But I don't think it's going to happen. Perhaps instead of moaning about what I don't have I need to find the beauty in what I do have.
Native ruellia humilis, also known as wild petunia, pops up all over my garden and is just as happy in bright, dry shade as it is in sun.
Native monarda punctata is my new favorite plant. Even though the flowers are beige, which is weird and boring, the plant just glows in bright shade. Soaker hoses keep this bed from turning into the Sahara.
These flowers remind me of pineapples. The pollinators love them.
Calamintha, another lover of dry soil, grows at the front of the border.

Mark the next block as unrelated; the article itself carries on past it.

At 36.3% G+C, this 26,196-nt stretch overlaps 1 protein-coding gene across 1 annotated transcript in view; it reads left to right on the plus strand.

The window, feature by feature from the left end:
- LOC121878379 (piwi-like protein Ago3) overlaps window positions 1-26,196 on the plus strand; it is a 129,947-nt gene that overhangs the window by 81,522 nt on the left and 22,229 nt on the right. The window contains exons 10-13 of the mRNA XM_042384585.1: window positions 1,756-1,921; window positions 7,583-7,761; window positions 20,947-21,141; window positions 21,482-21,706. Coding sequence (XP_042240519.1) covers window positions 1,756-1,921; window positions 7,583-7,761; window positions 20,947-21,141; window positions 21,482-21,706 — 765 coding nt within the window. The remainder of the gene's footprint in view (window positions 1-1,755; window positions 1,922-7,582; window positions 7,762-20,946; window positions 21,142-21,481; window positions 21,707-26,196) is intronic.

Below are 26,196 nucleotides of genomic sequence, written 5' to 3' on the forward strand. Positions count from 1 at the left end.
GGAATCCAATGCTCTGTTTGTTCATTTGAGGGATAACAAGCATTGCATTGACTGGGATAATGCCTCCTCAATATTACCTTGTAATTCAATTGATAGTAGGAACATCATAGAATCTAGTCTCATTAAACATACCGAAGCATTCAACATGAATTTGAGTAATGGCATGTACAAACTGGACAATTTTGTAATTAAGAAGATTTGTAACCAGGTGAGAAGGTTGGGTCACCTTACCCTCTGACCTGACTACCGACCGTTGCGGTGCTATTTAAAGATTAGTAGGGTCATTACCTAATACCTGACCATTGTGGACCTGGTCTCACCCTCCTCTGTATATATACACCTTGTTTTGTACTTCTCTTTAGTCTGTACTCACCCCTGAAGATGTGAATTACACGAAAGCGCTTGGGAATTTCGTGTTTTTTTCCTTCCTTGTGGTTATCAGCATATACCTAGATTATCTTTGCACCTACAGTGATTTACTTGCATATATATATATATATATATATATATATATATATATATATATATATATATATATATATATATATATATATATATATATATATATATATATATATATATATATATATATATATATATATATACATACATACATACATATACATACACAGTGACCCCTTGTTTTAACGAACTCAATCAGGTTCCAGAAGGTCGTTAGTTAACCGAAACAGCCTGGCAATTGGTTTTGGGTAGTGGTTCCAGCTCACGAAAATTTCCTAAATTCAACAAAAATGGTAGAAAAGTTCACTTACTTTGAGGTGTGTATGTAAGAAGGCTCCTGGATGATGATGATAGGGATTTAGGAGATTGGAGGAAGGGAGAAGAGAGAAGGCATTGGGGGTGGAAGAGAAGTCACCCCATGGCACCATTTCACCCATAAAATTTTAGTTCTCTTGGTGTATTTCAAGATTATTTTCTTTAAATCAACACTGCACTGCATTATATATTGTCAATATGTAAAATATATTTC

Another southeastern native, scutellaria incana, commonly known as hoary skullcap, which sounds either very naughty or slightly deadly, thrives in dry shade as long as you provide extra water during dry spells. It's another dry shade plant that attracts pollinators.
The flowers look like funky hats.
Northern sea oats and coleus
Northern sea oats thrive in dry soils with bright shade, which describes about seventy five percent of my garden.
Variegated beautyberry, callicarpa 'Duet', keeps my shade garden from looking like a black hole. It's one of the few shrubs that grows well in dry shade. A container with a variegated pennisetum 'Fireworks' gives this spot some extra zing.
'Millenium' alliums love dry, bright partial shade. The pollinators have been nuts for them and they bloom for weeks. Perhaps I have more magic in my garden than I realize.